The Danger Of Drought In Europe
Between 2018 and 2020, Europe battled one of the worst droughts since 2003, with over 600,000 square kilometers of land area registering a soil moisture deficit according to calculations by the European Environment Agency (EEA). While a lack of moisture in soil doesn’t necessarily cause droughts, a sufficient moisture level “is essential for the development of plants, it regulates soil structure, soil temperature, salinity and the presence of toxic substances and it contributes to prevent soil erosion” according to EEA experts.
With the current heatwave bound to further exacerbate water shortages in Southern and Southeast Europe, Statista’s Florian Zandt analyzes the types of ecosystems most affected by soil moisture deficits in the European Union.
Between 2000 and 2019, forests and woodlands have had the driest soil, with roughly 421,000 and 382,000 square kilometers affected in 2018 and 2019, respectively. Grassland and cropland come in second and third, while heathlands and wetlands are traditionally less affected by a lack of soil moisture.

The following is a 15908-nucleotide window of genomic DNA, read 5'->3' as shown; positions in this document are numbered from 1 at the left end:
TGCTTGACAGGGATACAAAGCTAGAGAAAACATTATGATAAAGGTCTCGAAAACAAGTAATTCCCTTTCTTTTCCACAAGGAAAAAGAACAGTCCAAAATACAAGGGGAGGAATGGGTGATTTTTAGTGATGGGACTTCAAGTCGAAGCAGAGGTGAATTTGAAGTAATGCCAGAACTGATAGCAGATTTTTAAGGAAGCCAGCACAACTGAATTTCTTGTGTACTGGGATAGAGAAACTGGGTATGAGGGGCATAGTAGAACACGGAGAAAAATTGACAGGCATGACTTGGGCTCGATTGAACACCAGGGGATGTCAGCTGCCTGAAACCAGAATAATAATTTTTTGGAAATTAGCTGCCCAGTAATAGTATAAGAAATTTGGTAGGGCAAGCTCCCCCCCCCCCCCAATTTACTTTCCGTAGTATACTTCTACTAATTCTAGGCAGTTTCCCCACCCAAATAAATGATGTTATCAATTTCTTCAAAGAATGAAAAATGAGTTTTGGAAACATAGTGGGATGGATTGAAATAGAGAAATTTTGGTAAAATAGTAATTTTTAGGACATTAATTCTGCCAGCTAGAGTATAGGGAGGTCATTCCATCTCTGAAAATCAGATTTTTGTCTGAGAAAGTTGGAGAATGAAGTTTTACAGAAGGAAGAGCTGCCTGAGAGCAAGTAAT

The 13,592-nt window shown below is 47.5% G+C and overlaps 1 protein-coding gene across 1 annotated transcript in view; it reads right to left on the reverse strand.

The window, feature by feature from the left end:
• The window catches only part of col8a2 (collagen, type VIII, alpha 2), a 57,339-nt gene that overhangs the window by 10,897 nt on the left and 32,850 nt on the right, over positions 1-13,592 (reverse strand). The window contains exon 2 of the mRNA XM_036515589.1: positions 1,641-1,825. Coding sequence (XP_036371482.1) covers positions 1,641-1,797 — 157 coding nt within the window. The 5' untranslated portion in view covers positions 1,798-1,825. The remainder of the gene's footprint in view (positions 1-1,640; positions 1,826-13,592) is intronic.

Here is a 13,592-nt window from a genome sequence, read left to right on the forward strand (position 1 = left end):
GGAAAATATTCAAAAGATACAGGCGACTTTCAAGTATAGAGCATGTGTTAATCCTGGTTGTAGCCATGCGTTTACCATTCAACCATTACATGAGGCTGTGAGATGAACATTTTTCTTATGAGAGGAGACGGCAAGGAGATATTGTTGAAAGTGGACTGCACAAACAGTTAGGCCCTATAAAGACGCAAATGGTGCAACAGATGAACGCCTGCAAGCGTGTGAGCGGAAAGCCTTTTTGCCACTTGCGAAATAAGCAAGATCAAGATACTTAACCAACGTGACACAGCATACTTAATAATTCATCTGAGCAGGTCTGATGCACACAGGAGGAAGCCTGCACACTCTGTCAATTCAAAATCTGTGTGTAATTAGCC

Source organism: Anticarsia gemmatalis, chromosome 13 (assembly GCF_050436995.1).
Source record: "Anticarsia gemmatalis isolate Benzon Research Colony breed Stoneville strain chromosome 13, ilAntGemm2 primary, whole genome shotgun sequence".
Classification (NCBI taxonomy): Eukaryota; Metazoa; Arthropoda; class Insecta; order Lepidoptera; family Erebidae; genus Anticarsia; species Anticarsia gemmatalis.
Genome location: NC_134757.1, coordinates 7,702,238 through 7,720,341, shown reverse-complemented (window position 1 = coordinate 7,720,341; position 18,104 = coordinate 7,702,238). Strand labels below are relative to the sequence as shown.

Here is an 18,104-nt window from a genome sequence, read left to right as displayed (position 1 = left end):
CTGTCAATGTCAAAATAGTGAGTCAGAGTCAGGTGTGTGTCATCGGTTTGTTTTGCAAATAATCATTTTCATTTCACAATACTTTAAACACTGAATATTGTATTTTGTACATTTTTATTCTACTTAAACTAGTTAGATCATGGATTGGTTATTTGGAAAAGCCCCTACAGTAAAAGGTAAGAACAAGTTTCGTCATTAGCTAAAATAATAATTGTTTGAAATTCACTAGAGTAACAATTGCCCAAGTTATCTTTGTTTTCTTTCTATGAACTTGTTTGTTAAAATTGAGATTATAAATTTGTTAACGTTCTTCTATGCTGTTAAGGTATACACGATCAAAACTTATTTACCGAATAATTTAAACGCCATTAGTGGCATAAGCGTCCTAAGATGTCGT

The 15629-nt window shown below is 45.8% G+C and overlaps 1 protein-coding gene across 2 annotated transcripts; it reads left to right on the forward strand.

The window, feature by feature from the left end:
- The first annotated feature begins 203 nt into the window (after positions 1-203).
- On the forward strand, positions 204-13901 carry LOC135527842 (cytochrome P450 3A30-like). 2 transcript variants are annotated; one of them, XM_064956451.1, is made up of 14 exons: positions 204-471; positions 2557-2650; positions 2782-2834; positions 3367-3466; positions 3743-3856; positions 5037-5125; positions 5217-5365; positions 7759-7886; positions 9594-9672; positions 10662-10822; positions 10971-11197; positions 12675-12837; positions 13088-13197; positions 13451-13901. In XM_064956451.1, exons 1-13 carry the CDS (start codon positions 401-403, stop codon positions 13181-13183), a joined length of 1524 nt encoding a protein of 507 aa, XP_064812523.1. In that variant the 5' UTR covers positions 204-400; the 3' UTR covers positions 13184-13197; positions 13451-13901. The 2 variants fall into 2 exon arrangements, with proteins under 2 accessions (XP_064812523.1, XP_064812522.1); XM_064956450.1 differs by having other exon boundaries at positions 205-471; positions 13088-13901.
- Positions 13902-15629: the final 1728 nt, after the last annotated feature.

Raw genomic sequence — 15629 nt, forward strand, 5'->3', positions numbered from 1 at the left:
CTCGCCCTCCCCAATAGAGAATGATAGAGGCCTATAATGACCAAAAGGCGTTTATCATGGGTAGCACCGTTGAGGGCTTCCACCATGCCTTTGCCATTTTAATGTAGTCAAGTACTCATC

Interestingly, soil moisture deficits in urban areas have been on the rise as well. 2018 saw 35,000 square kilometers of urban areas around the EU suffering from low moisture in their soil, a number which increased to 44,000 square kilometers in 2019, making it the fourth-most affected type of ecosystem in that year.
Soil moisture deficit is measured in standard deviations from long-term normal conditions. 2019 saw an overall standard deviation of -0.63 points, a value even worse than that of the 2003 drought. The countries with the highest average percentage of their territories affected by low soil moisture are Czechia, Poland, Latvia and Lithuania.
Thu, 07/21/2022 – 04:15